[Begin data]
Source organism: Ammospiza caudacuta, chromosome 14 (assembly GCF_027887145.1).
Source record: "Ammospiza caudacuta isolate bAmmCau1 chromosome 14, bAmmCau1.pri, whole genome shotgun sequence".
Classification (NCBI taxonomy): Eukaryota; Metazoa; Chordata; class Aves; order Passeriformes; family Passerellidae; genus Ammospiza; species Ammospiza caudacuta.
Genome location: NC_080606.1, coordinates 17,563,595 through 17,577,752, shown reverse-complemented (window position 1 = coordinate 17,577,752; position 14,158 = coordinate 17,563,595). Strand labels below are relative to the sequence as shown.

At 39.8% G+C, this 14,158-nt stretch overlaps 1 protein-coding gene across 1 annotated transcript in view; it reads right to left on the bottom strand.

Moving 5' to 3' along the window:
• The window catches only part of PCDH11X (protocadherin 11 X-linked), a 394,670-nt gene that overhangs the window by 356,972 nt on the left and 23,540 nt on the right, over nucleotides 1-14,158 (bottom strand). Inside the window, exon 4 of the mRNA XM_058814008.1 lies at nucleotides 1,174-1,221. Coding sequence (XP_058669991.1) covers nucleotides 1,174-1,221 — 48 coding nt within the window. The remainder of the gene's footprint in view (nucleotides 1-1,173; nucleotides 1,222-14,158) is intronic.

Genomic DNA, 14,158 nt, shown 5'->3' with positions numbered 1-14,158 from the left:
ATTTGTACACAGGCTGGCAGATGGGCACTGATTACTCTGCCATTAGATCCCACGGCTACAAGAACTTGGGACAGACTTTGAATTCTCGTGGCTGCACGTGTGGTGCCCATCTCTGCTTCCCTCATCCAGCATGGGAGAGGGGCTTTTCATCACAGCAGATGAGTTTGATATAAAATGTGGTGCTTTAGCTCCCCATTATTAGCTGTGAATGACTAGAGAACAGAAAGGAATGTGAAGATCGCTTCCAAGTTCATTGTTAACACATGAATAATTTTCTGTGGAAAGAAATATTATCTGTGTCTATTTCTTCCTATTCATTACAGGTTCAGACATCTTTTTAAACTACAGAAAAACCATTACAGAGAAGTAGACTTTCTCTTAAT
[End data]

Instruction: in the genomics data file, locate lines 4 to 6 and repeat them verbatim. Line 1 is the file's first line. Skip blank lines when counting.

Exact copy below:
Genome location: NC_080606.1, coordinates 17,563,595 through 17,577,752, shown reverse-complemented (window position 1 = coordinate 17,577,752; position 14,158 = coordinate 17,563,595). Strand labels below are relative to the sequence as shown.

At 39.8% G+C, this 14,158-nt stretch overlaps 1 protein-coding gene across 1 annotated transcript in view; it reads right to left on the bottom strand.

Moving 5' to 3' along the window: